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Sunday, October 14, 2018

The Sad Story of Sidney Baker, who died 100 years ago this week

Sidney Baker, Kerrville, Texas, 1917
Sidney W. Baker, 1917, Kerrville.
Click on any image below to enlarge.

Sidney Baker, for whom one of the principal streets in Kerrville is named, died in France on October 15, 1918, 100 years ago this coming Monday. He was only 22.
Pvt. Sidney W. Baker was killed in France during World War I, and shortly after that war three Kerrville streets were named after three Kerr County men who died in battle during that conflict: Sidney Baker, Earl Garrett, and Francisco Lemos.
Elsewhere I have told the stories of Earl Garrett and Francisco Lemos, publishing both near the 100th anniversary of their deaths. This week I'll tell the story of Sidney Baker.
Sidney Baker was born to Benjamin F. Baker and Elizabeth Peterson Baker on September 4, 1896, in Gonzales County, Texas, one of 11 children. His father was a carpenter and farmer, and helped build the San Antonio and Aransas Pass Railroad line into Kerrville. The family moved to Kerrville in the 1880s, moved away to Gonzales County, where Sidney Baker was born, and then returned to Kerrville in 1904.
Ira Baker (seated) and Sidney Baker (standing) Kerrville, Texas 1917
Sidney Baker and
his brother, Ira.
Sidney Baker's mother, Elizabeth Peterson Baker, had a little brother named Sidney Clay Peterson, whose nickname was "Cap." Sid Peterson Memorial Hospital was named for him by his sons, Hal and Charlie Peterson. Hal and Charlie were Sidney Baker's first cousins.
Like Francisco Lemos, Sidney Baker enlisted in Company D, First Texas Infantry, a unit of the Texas National Guard.
Company D had been recruited by Captain Charles J. Seeber, and in the spring and summer of 1917, the company drilled on the grounds of Westminster Encampment, just east of town. The grounds of the encampment are now part of the campus of Schreiner University. The company also drilled on the West Texas Fairgrounds site, which was across Town Creek south of the Five Points area, between Junction Highway and the river. For the most part, the drills were practiced without weapons or equipment, and many of the men did not have regulation uniforms.
Company D, Kerrville, Texas, September 1917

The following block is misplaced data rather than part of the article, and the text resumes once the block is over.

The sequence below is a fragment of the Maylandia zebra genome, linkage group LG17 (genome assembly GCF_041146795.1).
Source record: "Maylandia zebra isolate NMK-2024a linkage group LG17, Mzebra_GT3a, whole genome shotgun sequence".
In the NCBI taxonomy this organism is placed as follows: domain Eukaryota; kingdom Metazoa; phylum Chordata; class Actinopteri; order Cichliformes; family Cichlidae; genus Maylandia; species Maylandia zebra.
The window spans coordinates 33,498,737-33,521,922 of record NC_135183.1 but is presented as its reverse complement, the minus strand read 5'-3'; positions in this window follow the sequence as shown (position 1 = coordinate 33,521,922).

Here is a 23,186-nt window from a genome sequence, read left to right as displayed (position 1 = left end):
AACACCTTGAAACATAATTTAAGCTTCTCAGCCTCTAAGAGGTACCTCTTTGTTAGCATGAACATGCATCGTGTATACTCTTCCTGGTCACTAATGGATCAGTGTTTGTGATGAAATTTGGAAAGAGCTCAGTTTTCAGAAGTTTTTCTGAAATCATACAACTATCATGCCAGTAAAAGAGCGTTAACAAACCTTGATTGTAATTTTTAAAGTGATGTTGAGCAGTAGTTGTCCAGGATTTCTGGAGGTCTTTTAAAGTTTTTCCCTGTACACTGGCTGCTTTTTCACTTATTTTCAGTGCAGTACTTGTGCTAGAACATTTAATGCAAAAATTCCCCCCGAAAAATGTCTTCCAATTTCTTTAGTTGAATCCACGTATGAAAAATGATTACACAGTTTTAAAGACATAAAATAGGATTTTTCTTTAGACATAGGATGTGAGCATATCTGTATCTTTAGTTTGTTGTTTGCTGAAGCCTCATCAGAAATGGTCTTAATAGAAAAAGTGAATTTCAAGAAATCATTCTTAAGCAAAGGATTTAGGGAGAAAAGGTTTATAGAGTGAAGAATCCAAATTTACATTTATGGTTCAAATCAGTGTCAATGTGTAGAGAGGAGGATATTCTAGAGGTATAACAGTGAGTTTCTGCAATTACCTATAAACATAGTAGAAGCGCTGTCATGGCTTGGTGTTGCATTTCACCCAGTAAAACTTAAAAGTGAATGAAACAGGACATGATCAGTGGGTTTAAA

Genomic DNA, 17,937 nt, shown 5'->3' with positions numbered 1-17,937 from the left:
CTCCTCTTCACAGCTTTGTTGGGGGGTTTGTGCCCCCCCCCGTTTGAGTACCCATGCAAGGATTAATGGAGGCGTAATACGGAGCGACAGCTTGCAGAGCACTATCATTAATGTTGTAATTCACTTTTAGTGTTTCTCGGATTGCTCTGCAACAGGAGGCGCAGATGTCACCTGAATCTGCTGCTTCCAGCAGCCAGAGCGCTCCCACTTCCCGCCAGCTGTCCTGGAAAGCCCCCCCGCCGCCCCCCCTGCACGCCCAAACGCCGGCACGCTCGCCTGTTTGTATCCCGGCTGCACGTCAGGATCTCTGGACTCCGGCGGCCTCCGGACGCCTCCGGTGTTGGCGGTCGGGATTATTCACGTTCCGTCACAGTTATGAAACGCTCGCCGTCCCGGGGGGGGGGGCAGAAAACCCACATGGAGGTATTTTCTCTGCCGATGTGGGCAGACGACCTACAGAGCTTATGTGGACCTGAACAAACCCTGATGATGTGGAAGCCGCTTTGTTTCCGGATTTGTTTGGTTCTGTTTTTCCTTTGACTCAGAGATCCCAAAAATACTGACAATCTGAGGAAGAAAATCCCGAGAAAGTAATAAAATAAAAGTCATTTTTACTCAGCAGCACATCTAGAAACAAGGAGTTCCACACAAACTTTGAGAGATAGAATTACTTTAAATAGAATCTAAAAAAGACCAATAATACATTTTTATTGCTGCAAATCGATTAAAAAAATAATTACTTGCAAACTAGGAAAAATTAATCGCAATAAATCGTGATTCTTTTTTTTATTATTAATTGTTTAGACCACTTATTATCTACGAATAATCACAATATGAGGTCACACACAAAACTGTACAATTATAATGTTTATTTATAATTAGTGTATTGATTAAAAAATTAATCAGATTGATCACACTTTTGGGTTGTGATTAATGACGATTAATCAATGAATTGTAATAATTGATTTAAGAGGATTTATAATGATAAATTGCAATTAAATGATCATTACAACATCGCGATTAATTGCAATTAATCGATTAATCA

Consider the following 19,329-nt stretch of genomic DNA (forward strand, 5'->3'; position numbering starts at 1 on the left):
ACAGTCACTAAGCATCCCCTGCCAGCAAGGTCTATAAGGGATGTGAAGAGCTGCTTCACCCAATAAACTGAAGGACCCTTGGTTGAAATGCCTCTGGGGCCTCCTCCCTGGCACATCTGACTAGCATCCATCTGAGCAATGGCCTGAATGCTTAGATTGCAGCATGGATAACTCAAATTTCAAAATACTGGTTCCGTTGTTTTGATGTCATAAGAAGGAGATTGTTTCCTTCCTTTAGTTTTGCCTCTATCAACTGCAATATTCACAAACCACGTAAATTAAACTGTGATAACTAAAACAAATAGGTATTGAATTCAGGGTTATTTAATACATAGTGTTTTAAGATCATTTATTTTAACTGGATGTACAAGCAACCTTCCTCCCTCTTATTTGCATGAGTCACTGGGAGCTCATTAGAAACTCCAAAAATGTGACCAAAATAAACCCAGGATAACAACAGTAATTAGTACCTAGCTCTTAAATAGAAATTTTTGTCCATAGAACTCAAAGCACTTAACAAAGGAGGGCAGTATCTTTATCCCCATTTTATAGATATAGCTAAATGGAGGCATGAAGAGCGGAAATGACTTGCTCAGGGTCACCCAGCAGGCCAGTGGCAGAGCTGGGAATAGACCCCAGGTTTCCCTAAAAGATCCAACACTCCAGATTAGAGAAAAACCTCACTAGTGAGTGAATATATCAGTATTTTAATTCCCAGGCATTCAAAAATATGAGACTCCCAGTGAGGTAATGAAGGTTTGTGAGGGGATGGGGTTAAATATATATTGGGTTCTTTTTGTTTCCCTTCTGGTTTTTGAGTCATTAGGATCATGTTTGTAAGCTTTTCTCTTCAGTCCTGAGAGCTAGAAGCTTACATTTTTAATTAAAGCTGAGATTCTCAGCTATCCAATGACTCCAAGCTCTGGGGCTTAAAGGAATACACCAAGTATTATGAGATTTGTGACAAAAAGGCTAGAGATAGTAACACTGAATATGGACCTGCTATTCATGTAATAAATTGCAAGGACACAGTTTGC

Company D on Kerrville's
Main Street, 1917
Company D departed Kerrville by train on September 5, 1917, heading to Camp Bowie, near Fort Worth.
It was a sad day for everyone, but especially young Sidney Baker. He was saying goodbye to his steady girlfriend, a young woman named Daphne Williams.
Bill Sloan, a former editor of this newspaper, shared some research on Sidney Baker with me years ago. That research was based on Baker family correspondence, and offered a unique look into Sidney Baker's life.
Elizabeth Wright Peterson Baker, Kerrville, Texas around 1935
Elizabeth Baker,
late in life
Sidney Baker joined the National Guard unit on the advice of his older brothers, Frank and Ira. Having worked as a helper for his father, and also as a seasonal worker on the Peterson Ranch, Sidney was attracted to the prospect of a steady income.
According to Sloan's research, Sidney Baker was a reluctant soldier. After basic training at Camp Bowie, he was promoted to PFC, "but a few weeks later, after getting into an altercation with another recruit, he was busted back to buck private, and he never received another promotion."
A planned visit to Kerrville to see Daphne Williams was canceled when an "old sergeant wouldn't let me off, so there was nothing I could do."
Again, according to Sloan's research, Sidney Baker sought a hardship release to help his mother, who was in financial difficulties. "Please do everything you can to get me out of this Army life," Baker wrote his mother, "and tell all the Kerrville boys to take a d----d fool's advice and stay out of the Army."
Then, in March 1918, when Baker was in New York awaiting transport to Europe, Daphne Williams broke off their relationship.
On March 25, 1918, Sidney Baker wrote his mother, before leaving for France.
Kerrville Texas memorial park, 1938
At dedication of Memorial Park,
Kerrville, 1938.  Mrs. Baker is
woman on front row, far right.
"I guess we are leaving tomorrow for France, but we sure had lots of trouble trying to get started. Daph sure has gone back on me, and I had just as soon the whole German army shoot at me as for to do that. You tell Daph what I said when you see her and ask her to keep writing to me and I will fix things when the war is over."